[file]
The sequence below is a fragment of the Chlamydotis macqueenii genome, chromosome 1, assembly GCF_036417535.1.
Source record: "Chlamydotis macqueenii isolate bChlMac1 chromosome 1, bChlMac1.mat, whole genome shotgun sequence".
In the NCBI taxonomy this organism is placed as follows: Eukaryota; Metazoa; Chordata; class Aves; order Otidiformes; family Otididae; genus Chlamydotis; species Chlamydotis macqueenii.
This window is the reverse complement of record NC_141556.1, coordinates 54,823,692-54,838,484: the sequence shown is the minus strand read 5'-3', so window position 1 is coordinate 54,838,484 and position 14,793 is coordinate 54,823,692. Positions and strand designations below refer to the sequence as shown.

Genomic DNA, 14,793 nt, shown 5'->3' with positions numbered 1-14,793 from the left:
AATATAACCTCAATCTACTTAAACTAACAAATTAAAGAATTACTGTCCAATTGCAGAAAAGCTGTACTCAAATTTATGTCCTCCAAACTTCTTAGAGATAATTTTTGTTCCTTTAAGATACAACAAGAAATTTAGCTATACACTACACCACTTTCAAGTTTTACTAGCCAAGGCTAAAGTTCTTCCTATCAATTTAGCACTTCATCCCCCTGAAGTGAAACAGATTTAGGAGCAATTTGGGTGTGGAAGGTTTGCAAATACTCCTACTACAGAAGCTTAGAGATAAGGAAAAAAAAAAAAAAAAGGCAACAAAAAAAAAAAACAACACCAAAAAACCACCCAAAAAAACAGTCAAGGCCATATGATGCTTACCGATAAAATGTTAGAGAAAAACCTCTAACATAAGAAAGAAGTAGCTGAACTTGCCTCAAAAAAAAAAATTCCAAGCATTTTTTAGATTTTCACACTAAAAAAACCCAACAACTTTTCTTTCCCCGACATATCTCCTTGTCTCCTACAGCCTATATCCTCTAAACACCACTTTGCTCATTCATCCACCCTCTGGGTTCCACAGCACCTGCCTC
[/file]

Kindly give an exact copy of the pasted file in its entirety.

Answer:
The sequence below is a fragment of the Chlamydotis macqueenii genome, chromosome 1, assembly GCF_036417535.1.
Source record: "Chlamydotis macqueenii isolate bChlMac1 chromosome 1, bChlMac1.mat, whole genome shotgun sequence".
In the NCBI taxonomy this organism is placed as follows: Eukaryota; Metazoa; Chordata; class Aves; order Otidiformes; family Otididae; genus Chlamydotis; species Chlamydotis macqueenii.
This window is the reverse complement of record NC_141556.1, coordinates 54,823,692-54,838,484: the sequence shown is the minus strand read 5'-3', so window position 1 is coordinate 54,838,484 and position 14,793 is coordinate 54,823,692. Positions and strand designations below refer to the sequence as shown.

Genomic DNA, 14,793 nt, shown 5'->3' with positions numbered 1-14,793 from the left:
AATATAACCTCAATCTACTTAAACTAACAAATTAAAGAATTACTGTCCAATTGCAGAAAAGCTGTACTCAAATTTATGTCCTCCAAACTTCTTAGAGATAATTTTTGTTCCTTTAAGATACAACAAGAAATTTAGCTATACACTACACCACTTTCAAGTTTTACTAGCCAAGGCTAAAGTTCTTCCTATCAATTTAGCACTTCATCCCCCTGAAGTGAAACAGATTTAGGAGCAATTTGGGTGTGGAAGGTTTGCAAATACTCCTACTACAGAAGCTTAGAGATAAGGAAAAAAAAAAAAAAAAGGCAACAAAAAAAAAAAACAACACCAAAAAACCACCCAAAAAAACAGTCAAGGCCATATGATGCTTACCGATAAAATGTTAGAGAAAAACCTCTAACATAAGAAAGAAGTAGCTGAACTTGCCTCAAAAAAAAAAATTCCAAGCATTTTTTAGATTTTCACACTAAAAAAACCCAACAACTTTTCTTTCCCCGACATATCTCCTTGTCTCCTACAGCCTATATCCTCTAAACACCACTTTGCTCATTCATCCACCCTCTGGGTTCCACAGCACCTGCCTC